However, prejudices and social stereotypes may influence students' perceptions of and behavior toward teachers (Galguera, 1998). This assumption emerges out of attitude theory, which defines the relationship between attitudes and perception as circular (Allport, 1935), and from research documenting mutual influences between people's attitudes (Condon & Crano, 1988). Recent research shows that possibilities of attitude and behavior correlations exist (Eagly & Chaiken, 1993). Eagly and Chaiken (1993) suggest that people with positive attitudes would engage in behaviors that approach, support or enhance the attitude object (i.e. a given object, person, idea, etc.) and people with negative attitudes would engage in behaviors that avoid, oppose, or hinder the object. In addition, direct experience with the attitude object, high accessibility of the attitude, possession of substantial information about the attitude object, and perception of an explicit link between the attitude and the behavioral choice at hand could increase the magnitude of these correlations (Eagly & Chaiken, 1993).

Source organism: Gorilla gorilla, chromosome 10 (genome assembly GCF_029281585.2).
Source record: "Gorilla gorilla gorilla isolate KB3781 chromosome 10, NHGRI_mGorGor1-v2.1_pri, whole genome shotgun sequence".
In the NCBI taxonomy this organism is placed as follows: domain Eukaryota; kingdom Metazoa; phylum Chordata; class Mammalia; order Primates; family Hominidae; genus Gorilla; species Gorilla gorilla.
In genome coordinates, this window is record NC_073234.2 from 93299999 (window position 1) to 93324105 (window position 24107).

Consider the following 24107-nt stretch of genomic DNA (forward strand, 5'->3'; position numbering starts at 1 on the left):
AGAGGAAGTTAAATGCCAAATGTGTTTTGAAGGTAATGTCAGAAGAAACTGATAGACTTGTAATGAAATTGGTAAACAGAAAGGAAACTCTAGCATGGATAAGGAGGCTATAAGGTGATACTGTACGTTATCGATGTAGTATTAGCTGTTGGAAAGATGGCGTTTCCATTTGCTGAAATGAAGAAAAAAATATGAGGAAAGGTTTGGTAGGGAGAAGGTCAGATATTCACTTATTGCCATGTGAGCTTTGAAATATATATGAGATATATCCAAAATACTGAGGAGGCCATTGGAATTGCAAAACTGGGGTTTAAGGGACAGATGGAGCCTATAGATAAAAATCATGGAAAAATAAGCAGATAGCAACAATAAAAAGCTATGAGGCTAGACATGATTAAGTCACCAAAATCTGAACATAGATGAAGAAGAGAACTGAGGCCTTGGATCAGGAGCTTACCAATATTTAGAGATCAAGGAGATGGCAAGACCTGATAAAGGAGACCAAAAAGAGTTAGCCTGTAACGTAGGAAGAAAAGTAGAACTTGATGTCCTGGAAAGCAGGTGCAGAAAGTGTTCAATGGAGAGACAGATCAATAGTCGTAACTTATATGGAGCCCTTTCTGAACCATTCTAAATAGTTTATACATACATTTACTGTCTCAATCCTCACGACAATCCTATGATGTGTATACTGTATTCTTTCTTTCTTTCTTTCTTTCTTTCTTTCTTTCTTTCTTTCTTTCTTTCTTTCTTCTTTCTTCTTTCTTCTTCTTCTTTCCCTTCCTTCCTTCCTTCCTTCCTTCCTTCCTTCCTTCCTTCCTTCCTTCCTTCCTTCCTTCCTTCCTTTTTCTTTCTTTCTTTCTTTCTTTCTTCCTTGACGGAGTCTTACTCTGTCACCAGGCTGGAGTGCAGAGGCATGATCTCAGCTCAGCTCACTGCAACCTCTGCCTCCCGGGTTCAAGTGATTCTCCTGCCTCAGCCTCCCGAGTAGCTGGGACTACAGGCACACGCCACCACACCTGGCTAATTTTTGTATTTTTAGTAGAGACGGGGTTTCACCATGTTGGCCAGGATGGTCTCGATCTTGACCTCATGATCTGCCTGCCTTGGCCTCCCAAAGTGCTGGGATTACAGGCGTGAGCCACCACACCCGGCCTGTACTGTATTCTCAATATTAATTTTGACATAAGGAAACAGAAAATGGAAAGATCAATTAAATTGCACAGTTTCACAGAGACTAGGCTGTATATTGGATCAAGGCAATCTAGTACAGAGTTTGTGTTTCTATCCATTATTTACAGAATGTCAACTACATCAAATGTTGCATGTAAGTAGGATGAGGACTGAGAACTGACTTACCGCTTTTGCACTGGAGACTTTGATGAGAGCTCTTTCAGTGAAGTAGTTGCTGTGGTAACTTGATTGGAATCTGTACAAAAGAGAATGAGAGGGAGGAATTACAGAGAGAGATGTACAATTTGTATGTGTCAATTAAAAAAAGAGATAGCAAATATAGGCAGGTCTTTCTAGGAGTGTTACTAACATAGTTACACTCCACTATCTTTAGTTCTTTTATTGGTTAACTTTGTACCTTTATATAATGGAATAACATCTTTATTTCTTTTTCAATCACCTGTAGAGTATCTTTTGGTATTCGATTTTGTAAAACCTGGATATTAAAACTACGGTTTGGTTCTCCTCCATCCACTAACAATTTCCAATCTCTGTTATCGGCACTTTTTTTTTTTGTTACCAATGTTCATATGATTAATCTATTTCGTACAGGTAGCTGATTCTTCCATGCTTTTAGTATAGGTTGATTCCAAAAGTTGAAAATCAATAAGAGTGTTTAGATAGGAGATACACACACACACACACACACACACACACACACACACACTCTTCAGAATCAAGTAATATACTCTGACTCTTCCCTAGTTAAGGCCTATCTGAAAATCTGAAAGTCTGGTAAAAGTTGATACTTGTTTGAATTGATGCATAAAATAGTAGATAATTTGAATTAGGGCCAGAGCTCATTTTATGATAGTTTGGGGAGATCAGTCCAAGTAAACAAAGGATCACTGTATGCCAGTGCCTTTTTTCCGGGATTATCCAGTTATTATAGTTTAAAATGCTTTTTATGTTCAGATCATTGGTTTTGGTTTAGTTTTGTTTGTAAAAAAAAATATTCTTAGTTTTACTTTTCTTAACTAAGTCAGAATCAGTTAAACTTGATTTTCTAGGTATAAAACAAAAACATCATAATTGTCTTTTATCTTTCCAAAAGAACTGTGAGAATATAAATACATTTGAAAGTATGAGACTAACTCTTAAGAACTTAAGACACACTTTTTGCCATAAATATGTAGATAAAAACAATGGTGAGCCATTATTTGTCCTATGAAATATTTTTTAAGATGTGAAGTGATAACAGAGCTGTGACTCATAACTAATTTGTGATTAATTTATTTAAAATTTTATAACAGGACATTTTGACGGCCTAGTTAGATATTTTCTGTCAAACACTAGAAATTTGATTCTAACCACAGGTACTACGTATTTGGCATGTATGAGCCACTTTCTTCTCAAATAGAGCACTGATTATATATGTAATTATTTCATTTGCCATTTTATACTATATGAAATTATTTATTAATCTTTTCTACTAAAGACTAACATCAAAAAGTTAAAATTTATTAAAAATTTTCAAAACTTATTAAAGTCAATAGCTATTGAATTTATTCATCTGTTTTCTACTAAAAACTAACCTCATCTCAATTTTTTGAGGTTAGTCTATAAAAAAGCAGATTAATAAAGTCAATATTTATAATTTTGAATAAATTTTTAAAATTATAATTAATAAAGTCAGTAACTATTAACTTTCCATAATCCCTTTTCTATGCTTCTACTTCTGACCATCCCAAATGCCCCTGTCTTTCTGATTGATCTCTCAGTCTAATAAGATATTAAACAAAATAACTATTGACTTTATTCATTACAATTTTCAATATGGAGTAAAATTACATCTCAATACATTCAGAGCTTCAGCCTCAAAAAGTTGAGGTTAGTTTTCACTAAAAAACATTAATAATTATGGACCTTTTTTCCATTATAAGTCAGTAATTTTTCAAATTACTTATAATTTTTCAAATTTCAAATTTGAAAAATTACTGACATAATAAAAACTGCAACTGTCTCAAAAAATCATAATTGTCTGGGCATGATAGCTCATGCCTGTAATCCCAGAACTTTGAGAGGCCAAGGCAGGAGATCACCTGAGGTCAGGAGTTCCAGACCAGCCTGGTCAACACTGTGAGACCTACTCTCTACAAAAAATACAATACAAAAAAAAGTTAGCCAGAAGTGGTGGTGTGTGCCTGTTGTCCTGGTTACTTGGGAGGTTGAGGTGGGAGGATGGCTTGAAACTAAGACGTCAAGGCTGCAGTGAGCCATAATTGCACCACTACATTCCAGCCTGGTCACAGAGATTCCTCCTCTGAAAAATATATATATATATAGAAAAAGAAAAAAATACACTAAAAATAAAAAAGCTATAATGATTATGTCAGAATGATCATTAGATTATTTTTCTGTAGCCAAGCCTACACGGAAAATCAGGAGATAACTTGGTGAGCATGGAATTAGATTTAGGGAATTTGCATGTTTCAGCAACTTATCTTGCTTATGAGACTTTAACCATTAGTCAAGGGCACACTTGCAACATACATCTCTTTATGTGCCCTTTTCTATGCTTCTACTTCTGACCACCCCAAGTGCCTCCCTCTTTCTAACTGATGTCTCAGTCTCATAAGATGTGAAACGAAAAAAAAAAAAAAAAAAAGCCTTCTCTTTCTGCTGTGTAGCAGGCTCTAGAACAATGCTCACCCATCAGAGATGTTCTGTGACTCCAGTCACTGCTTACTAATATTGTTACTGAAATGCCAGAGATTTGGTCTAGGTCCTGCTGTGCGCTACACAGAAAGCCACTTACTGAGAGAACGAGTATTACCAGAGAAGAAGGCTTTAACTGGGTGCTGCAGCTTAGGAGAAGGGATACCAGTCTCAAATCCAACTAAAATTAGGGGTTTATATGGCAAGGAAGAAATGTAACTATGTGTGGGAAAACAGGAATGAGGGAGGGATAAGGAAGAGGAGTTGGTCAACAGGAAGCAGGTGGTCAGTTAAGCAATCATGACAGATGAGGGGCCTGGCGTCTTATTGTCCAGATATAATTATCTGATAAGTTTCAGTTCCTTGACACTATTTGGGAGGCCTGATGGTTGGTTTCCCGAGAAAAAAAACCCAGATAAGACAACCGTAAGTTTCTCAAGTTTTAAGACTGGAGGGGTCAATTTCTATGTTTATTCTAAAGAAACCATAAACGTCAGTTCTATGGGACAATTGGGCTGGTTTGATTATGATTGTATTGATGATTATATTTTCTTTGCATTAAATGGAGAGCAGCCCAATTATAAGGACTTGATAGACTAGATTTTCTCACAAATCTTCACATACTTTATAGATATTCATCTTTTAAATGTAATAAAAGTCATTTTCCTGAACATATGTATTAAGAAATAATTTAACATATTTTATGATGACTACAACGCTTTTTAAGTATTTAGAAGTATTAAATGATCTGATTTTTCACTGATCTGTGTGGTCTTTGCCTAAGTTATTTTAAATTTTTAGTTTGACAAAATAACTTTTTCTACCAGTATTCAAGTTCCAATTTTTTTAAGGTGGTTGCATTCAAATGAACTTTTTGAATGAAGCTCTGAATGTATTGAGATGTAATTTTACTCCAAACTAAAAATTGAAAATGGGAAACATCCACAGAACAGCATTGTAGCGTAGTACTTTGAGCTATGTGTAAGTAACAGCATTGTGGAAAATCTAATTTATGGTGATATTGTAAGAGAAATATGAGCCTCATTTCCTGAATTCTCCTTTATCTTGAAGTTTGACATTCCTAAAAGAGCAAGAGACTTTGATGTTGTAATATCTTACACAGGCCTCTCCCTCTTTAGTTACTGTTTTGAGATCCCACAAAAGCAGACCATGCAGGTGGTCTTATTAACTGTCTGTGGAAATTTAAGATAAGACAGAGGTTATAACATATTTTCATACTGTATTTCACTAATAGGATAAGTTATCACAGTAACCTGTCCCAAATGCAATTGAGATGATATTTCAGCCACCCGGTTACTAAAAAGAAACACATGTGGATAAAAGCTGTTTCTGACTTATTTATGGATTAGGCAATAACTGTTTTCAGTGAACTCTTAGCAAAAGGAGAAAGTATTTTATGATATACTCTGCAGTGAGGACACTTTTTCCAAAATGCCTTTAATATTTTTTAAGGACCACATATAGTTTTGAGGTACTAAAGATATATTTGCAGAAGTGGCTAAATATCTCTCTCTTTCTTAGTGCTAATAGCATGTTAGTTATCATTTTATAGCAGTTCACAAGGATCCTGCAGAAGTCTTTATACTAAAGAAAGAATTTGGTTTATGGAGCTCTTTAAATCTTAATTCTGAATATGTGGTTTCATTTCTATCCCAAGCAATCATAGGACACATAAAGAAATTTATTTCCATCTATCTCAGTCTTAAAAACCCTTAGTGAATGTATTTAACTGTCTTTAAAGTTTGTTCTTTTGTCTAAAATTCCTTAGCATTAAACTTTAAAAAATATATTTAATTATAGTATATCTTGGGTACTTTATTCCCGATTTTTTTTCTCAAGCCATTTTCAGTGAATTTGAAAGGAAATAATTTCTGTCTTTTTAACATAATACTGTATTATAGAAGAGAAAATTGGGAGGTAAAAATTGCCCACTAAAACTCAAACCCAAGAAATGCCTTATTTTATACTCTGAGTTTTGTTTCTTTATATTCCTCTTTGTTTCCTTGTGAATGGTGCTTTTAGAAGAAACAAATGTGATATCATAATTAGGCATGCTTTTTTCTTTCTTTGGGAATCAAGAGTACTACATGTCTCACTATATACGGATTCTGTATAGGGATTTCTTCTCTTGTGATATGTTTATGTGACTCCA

To better understand the significance of student-teacher background differences, this study examined student attitudes toward foreign-born instructors in a Midwestern University and their effects on communication competence. The study had two specific purposes: (1) to determine how students’ openness to diversity, backgrounds, and experiences influence their attitudes towards foreign instructors; and (2) to determine the correlation between students’ attitudes and communication competence students displayed in interactions with foreign instructors in the academic settings.
Review of Literature